Everyday heroes: 11 tales of American heroes

2. Subway stroller rescue – and a new job

Unemployed. A father of two. Brooklyn resident Delroy Simmonds was on his way to a job interview on Tuesday June 26, 2012.

For some, that alone would be reason enough to ignore the tragedy unfolding before him.

As he was waiting for the subway at Van Siclen Ave. station in Cypress Hills, New York, a strong gust of wind hit.

“It had to be 30, 40 miles an hour,” he recalled. “There was a woman with four kids. One was in a stroller. The wind blew the baby onto the tracks,” Simmonds told The New York Daily News.

He jumped on the to tracks and hoisted the stroller and bleeding baby back on the platform as the train entered the station, blowing it’s horn at him. He scrambled onto the platform himself as the train came to a screeching halt halfway into the station.

 “It was the fatherly instinct. I have two daughters of my own — 8 and 5. I was being a father. I would have done it for any baby,” Simmonds said.

The 9-month old toddler was taken to the hospital and treated for cuts to the face and head as a result of the fall.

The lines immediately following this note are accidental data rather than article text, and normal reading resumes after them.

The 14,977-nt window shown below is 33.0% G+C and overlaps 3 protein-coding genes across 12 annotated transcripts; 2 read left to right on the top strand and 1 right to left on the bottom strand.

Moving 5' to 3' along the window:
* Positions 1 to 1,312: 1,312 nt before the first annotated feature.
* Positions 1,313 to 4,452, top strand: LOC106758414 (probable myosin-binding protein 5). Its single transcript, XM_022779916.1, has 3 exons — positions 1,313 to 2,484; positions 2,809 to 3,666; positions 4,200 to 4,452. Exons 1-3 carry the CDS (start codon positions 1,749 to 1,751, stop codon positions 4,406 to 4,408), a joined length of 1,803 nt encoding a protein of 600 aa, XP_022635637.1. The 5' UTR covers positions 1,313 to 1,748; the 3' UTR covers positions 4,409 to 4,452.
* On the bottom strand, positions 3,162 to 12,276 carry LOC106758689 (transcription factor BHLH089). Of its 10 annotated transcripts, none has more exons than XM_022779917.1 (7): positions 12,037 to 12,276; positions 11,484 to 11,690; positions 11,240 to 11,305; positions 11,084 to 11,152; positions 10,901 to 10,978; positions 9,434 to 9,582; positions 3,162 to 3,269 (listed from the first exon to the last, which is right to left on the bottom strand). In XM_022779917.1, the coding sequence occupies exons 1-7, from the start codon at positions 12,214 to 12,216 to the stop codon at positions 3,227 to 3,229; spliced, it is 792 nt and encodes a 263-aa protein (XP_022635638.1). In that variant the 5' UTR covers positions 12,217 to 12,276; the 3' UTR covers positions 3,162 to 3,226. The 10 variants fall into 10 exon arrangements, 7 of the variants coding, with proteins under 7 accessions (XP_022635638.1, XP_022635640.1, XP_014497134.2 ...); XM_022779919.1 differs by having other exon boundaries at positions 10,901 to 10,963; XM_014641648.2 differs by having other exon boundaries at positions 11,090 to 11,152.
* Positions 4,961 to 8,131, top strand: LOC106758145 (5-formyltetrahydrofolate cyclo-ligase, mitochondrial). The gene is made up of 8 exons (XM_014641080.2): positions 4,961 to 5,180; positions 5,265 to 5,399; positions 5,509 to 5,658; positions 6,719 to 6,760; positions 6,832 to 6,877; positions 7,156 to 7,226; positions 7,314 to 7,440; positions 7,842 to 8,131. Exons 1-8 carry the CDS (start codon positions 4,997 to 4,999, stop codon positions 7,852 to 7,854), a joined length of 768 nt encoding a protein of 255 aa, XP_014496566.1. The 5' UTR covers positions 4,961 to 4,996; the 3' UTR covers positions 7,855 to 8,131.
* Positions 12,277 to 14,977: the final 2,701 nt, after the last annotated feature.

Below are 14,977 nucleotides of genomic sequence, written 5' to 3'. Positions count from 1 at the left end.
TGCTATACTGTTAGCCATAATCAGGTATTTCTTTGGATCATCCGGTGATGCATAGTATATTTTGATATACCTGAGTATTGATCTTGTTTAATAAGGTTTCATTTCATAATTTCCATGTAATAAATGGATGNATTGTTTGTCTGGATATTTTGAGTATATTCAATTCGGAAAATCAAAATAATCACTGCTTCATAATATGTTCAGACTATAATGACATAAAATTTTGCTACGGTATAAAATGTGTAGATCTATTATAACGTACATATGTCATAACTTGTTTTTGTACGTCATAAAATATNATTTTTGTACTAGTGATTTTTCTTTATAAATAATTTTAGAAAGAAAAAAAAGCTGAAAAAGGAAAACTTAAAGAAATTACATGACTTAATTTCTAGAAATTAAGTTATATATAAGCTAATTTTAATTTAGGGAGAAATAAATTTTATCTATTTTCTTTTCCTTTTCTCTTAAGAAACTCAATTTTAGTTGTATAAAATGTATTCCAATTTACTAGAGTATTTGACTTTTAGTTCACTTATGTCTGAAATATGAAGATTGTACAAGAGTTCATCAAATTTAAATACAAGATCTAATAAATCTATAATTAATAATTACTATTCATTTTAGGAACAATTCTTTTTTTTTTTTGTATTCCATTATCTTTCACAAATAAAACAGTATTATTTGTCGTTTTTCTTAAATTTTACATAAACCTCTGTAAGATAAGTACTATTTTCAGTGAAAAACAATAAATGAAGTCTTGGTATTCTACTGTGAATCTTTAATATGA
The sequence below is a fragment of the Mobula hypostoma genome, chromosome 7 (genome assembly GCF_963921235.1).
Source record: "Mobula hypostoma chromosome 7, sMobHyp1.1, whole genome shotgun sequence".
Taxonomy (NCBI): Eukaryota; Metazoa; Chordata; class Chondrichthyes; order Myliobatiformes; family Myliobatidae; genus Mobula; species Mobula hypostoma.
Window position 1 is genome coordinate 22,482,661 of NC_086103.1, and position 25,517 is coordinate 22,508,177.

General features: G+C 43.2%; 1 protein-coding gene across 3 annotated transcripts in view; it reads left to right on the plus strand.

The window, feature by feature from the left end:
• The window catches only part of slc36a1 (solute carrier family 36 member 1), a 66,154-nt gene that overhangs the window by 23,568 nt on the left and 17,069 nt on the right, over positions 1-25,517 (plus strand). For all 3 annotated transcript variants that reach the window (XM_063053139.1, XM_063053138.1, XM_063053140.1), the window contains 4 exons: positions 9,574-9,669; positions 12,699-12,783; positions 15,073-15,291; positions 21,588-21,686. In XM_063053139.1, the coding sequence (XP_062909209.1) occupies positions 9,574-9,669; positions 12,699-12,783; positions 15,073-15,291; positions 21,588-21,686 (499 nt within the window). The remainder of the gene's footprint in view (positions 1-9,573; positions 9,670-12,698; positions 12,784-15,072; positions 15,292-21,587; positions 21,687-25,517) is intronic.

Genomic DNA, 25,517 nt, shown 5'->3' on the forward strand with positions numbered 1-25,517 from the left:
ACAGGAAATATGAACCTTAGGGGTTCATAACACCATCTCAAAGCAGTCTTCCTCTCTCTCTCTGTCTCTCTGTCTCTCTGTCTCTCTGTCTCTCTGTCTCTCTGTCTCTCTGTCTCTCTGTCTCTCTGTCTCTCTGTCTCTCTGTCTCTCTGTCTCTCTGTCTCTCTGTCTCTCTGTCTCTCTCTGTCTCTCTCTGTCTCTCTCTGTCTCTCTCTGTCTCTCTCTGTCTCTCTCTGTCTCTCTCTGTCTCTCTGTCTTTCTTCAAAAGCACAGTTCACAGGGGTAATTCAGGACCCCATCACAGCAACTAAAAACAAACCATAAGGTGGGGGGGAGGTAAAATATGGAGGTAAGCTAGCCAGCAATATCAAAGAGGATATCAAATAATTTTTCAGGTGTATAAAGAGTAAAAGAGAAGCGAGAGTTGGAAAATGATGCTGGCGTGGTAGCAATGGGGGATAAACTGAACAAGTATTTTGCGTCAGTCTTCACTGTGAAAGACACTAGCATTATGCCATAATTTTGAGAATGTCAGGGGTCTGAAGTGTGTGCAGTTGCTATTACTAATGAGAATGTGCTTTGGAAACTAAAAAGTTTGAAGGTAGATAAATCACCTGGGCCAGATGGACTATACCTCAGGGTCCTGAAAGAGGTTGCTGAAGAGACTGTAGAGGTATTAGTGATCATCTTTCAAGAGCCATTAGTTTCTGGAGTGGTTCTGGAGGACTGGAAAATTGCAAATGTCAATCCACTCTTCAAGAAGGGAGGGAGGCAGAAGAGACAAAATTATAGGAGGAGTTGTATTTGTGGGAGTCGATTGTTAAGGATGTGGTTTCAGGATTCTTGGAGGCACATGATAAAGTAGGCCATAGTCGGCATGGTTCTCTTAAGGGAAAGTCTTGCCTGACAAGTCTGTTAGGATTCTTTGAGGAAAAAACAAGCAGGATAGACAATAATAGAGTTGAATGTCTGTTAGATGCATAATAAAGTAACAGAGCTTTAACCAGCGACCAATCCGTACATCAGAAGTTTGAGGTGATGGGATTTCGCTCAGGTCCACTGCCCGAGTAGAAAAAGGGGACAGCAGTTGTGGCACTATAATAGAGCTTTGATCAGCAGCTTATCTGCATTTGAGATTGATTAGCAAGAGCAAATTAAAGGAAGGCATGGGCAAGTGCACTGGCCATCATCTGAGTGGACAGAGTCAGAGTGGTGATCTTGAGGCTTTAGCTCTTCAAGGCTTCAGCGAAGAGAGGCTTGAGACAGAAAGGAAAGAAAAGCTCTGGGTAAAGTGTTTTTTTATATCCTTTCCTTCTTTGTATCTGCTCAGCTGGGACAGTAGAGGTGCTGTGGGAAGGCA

Simmonds left moments after recueing the child but missed his job interview.

No matter. When Guy Rodriguez, a project manager for ABM Janitorial Services at John F. Kennedy International Airport, saw a news story about Simmods heroics, he made things right, according to the New York Daily News.

 "We read the story and were like, 'Wow! This is unbelievable. This guy is a hero,'" said Rodriguez,  who hired Simmonds as a mantenience worker – the same type of job he’d been going to interview for when the subway mishap occurred. 

It turns out Simmonds decision and actions were an excellent character reference.

 “He's got character, he's humble, he takes pride in his work. He's got a positive attitude. Everything he is was right there in what he did. He didn't hesitate, What he did to save that baby, it just shows character,”  Rodriquez told the New York Post.

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